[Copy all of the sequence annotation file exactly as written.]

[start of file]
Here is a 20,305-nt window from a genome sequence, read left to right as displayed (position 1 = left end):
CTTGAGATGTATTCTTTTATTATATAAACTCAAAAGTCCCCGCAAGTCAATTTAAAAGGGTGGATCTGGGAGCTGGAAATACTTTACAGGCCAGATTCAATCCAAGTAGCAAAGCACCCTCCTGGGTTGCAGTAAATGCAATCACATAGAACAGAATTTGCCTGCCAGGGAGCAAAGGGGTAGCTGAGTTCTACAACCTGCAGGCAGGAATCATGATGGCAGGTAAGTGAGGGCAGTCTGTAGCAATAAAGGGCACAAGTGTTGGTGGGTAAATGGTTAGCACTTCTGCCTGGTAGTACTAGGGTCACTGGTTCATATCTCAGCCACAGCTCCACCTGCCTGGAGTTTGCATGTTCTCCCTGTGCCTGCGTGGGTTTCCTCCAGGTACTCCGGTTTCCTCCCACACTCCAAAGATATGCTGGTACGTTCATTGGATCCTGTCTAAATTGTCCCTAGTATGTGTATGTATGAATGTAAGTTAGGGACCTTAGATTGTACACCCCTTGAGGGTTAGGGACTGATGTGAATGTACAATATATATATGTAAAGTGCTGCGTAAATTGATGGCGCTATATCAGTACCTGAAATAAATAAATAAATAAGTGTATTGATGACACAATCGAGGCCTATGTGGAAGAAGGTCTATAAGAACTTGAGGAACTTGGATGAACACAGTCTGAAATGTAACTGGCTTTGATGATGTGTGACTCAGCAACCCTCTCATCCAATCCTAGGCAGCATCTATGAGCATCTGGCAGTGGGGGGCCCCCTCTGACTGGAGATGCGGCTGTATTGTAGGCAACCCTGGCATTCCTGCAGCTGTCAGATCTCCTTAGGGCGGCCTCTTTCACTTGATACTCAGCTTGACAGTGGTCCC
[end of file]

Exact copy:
Here is a 20,305-nt window from a genome sequence, read left to right as displayed (position 1 = left end):
CTTGAGATGTATTCTTTTATTATATAAACTCAAAAGTCCCCGCAAGTCAATTTAAAAGGGTGGATCTGGGAGCTGGAAATACTTTACAGGCCAGATTCAATCCAAGTAGCAAAGCACCCTCCTGGGTTGCAGTAAATGCAATCACATAGAACAGAATTTGCCTGCCAGGGAGCAAAGGGGTAGCTGAGTTCTACAACCTGCAGGCAGGAATCATGATGGCAGGTAAGTGAGGGCAGTCTGTAGCAATAAAGGGCACAAGTGTTGGTGGGTAAATGGTTAGCACTTCTGCCTGGTAGTACTAGGGTCACTGGTTCATATCTCAGCCACAGCTCCACCTGCCTGGAGTTTGCATGTTCTCCCTGTGCCTGCGTGGGTTTCCTCCAGGTACTCCGGTTTCCTCCCACACTCCAAAGATATGCTGGTACGTTCATTGGATCCTGTCTAAATTGTCCCTAGTATGTGTATGTATGAATGTAAGTTAGGGACCTTAGATTGTACACCCCTTGAGGGTTAGGGACTGATGTGAATGTACAATATATATATGTAAAGTGCTGCGTAAATTGATGGCGCTATATCAGTACCTGAAATAAATAAATAAATAAGTGTATTGATGACACAATCGAGGCCTATGTGGAAGAAGGTCTATAAGAACTTGAGGAACTTGGATGAACACAGTCTGAAATGTAACTGGCTTTGATGATGTGTGACTCAGCAACCCTCTCATCCAATCCTAGGCAGCATCTATGAGCATCTGGCAGTGGGGGGCCCCCTCTGACTGGAGATGCGGCTGTATTGTAGGCAACCCTGGCATTCCTGCAGCTGTCAGATCTCCTTAGGGCGGCCTCTTTCACTTGATACTCAGCTTGACAGTGGTCCC